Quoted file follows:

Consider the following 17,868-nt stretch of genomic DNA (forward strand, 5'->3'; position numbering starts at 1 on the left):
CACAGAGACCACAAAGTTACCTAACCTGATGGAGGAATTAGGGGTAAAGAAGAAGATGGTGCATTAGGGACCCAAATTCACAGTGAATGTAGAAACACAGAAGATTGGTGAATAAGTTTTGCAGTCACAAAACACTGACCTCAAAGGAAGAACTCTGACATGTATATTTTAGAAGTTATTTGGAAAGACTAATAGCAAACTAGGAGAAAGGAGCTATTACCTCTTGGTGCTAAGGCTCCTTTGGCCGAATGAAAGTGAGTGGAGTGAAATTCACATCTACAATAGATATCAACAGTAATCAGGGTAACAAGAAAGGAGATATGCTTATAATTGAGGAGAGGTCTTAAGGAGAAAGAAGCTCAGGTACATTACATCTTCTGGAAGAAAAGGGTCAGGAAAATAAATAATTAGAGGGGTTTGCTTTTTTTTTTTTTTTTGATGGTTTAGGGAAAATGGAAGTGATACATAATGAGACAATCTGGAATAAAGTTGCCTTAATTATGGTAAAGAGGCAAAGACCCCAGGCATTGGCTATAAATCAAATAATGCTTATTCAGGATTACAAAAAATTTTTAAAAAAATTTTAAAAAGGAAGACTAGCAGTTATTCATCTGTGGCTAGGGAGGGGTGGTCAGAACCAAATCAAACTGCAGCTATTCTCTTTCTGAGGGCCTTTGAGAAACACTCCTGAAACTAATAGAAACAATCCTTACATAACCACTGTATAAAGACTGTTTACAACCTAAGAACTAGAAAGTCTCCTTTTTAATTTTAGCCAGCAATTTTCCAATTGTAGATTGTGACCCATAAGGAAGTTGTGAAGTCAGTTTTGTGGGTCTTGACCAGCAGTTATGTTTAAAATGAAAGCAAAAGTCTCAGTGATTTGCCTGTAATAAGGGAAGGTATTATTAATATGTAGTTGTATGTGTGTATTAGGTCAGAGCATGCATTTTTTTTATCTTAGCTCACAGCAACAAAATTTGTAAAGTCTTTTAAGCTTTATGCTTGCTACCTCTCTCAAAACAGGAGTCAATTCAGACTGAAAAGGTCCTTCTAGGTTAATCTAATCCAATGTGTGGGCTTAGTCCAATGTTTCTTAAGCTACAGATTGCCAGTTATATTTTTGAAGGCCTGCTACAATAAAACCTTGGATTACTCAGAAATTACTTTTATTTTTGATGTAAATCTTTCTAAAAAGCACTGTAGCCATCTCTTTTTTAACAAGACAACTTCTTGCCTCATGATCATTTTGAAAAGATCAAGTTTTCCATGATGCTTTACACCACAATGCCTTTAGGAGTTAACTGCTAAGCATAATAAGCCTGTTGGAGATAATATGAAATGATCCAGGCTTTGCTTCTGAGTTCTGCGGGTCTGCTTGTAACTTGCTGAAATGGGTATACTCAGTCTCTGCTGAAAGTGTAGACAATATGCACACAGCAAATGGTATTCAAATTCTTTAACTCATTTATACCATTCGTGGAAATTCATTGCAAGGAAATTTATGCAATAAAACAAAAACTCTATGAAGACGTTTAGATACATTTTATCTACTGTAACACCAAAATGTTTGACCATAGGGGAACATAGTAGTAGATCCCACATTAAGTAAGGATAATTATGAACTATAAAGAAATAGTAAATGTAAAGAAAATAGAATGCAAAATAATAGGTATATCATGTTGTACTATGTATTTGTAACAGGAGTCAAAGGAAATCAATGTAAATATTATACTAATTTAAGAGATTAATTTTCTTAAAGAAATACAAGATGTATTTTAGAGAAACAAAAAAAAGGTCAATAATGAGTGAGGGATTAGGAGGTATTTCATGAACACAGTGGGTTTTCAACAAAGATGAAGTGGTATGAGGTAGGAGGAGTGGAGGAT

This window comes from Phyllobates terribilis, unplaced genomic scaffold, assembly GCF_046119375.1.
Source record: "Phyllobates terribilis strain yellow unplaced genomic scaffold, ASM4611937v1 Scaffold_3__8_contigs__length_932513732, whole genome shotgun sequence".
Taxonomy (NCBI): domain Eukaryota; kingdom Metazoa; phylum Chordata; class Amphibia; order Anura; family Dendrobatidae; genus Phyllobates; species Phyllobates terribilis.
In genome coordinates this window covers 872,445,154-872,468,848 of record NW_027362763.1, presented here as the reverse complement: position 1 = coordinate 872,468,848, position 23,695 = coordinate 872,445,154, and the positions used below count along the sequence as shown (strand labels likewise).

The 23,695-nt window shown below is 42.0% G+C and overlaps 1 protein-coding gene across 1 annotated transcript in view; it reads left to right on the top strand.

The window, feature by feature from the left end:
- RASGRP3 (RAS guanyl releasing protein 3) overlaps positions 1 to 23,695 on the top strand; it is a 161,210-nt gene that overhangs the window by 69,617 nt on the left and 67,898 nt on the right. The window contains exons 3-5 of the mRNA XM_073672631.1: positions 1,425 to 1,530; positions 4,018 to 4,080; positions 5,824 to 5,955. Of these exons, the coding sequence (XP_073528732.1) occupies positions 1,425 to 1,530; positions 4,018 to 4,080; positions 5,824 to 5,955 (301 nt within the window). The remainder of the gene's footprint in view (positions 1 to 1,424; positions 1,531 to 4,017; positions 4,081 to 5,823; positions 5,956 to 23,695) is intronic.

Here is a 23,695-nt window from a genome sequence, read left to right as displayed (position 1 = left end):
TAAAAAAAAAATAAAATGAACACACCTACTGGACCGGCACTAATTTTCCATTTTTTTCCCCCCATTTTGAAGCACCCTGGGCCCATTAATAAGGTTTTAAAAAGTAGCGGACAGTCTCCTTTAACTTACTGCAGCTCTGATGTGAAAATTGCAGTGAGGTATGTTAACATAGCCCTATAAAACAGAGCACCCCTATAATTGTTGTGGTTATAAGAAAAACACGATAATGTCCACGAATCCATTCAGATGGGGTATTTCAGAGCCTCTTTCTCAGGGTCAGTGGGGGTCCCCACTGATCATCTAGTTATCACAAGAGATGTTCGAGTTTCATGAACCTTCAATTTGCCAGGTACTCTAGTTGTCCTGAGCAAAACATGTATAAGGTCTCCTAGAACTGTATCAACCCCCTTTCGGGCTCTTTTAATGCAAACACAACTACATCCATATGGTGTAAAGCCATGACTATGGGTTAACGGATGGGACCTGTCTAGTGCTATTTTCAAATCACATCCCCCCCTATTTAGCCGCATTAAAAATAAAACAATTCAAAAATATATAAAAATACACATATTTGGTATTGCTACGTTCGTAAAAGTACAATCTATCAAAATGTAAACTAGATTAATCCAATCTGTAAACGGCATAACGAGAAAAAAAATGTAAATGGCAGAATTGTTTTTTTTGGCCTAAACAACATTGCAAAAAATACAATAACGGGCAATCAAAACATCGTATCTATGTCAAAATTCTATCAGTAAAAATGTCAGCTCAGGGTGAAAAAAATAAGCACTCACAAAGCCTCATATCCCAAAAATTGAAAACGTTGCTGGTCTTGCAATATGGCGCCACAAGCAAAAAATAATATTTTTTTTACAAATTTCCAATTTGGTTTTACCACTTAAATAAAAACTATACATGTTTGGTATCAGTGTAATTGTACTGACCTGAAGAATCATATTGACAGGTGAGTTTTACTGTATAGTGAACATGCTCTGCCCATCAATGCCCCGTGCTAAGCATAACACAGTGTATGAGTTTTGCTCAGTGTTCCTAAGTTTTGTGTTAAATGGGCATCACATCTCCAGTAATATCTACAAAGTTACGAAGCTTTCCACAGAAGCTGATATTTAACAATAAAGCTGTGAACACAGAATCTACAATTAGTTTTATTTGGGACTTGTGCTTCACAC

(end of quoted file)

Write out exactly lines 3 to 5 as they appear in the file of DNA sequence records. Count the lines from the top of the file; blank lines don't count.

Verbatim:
This window comes from Phyllobates terribilis, unplaced genomic scaffold, assembly GCF_046119375.1.
Source record: "Phyllobates terribilis strain yellow unplaced genomic scaffold, ASM4611937v1 Scaffold_3__8_contigs__length_932513732, whole genome shotgun sequence".
Taxonomy (NCBI): domain Eukaryota; kingdom Metazoa; phylum Chordata; class Amphibia; order Anura; family Dendrobatidae; genus Phyllobates; species Phyllobates terribilis.